Read more about The Babylon 5 Crew at: Wikipedia
Official Site: J. Michael Straczynski
Babylon 5 is an American science fiction television series created, produced and J. Michael Straczynski. The show centers on the Babylon 5 space station: a focal point for politics, diplomacy, and conflict during the years 2257–2262. With its prominent use of planned story arc, the series was often described as a "novel for television".
The pilot film premiered on February 22, 1993. The regular series aired from January 26, 1994 and ran for five full seasons. The show spawned six television films and a spin-off series, Crusade, which aired in 1999 and ran for thirteen episodes. On July 31, 2007, a DVD was released containing two short films about selected characters from the series.
Having worked on a number of television science fiction shows which had regularly gone over budget, creator J. Michael Straczynski concluded that a lack of long-term planning was to blame, and set about looking at ways in which a series could be done responsibly. Taking note of the lessons of mainstream television, which brought stories to a centralised location such as a hospital, police station, or law office, he decided that instead of "[going] in search of new worlds, building them anew each week," a fixed space station setting would keep costs at a reasonable level. A fan of sagas such as the Foundation series, Childhood's End, The Lord of the Rings, and Dune, Straczynski wondered why no one had done a television series with the same epic sweep, and concurrently with the first idea started developing the concept for a vastly-ambitious epic covering massive battles and other universe-changing events. Realizing that both the fixed-locale series and the epic could be done in a single series, he began to sketch the initial outline of what would become Babylon 5.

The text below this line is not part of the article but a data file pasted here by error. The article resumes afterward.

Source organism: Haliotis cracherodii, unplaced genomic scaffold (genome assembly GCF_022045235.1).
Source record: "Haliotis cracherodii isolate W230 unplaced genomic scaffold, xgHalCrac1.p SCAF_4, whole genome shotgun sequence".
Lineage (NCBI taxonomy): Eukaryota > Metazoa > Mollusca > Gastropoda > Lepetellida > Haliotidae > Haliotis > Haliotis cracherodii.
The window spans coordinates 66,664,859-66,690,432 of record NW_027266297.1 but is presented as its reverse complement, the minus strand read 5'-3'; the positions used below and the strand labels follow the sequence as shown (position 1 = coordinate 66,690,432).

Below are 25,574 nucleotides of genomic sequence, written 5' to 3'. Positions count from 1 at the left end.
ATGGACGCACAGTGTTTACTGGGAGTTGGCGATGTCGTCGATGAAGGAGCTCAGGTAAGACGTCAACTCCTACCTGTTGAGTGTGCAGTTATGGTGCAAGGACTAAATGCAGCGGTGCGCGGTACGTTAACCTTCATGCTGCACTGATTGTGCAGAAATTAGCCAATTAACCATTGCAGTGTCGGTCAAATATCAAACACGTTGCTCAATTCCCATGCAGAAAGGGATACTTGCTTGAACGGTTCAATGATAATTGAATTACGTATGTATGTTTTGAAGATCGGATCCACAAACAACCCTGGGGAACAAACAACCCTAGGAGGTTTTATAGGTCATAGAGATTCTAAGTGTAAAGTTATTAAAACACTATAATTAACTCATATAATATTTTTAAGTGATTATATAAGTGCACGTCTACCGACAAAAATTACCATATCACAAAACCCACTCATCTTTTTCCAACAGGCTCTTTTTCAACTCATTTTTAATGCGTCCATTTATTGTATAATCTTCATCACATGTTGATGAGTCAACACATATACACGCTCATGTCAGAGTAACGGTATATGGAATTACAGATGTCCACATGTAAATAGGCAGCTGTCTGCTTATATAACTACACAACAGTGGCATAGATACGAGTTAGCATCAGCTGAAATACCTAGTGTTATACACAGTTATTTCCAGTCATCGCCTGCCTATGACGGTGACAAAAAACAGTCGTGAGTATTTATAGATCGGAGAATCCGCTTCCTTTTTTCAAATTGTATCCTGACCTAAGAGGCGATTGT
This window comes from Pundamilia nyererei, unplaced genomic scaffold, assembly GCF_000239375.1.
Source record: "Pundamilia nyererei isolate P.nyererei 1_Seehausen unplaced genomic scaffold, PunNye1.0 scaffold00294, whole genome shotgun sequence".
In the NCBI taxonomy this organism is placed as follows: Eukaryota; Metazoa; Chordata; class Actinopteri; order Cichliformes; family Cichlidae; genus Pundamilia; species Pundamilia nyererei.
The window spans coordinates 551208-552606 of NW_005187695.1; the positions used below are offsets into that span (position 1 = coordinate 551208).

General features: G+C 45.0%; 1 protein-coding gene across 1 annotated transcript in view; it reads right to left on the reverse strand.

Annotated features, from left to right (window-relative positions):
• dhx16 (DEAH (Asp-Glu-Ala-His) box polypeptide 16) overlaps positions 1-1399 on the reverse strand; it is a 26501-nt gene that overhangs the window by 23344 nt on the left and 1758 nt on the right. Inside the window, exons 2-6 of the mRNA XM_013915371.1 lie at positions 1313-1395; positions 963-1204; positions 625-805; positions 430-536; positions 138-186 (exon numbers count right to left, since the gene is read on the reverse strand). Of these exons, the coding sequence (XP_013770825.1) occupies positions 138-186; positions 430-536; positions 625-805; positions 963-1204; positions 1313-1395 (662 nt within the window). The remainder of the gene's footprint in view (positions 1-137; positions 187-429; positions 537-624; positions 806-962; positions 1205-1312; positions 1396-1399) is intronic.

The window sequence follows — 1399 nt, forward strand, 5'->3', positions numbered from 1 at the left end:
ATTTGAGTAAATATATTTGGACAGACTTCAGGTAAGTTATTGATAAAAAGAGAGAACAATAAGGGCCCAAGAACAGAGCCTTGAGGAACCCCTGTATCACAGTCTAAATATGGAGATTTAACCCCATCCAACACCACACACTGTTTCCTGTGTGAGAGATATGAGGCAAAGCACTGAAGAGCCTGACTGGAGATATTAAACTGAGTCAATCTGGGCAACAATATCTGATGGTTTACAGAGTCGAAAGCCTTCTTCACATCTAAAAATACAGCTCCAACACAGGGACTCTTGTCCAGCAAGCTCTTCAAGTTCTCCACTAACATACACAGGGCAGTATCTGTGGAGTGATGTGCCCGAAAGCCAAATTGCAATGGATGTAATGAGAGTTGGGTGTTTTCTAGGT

Straczynski set five goals for Babylon 5. He said that the show "would have to be good science fiction" as well as good television ("rarely are [science fiction] shows both good [science fiction] and good TV; there're generally one or the other" [emphasis in original]); it would have to do for science fiction television what Hill Street Blues had done for police drama, by taking an adult approach to the subject; it would have to be reasonably budgeted, and "it would have to look unlike anything ever seen before on TV, presenting individual stories against a much broader canvas." He further stressed that his approach was "to take [science fiction] seriously, to build characters for grown-ups, to incorporate real science but keep the characters at the center of the story." Some of the staples of television science fiction were also out of the question (the show would have "no kids or cute robots" ). The idea was not to present a perfect utopian future, but one with greed and homelessness; one where characters grow, develop, live, and die; one where not everything was the same at the end of the day's events. Citing Mark Twain as an influence, Straczynski said he wanted the show to be a mirror to the real world and to covertly teach.
No match records for this character.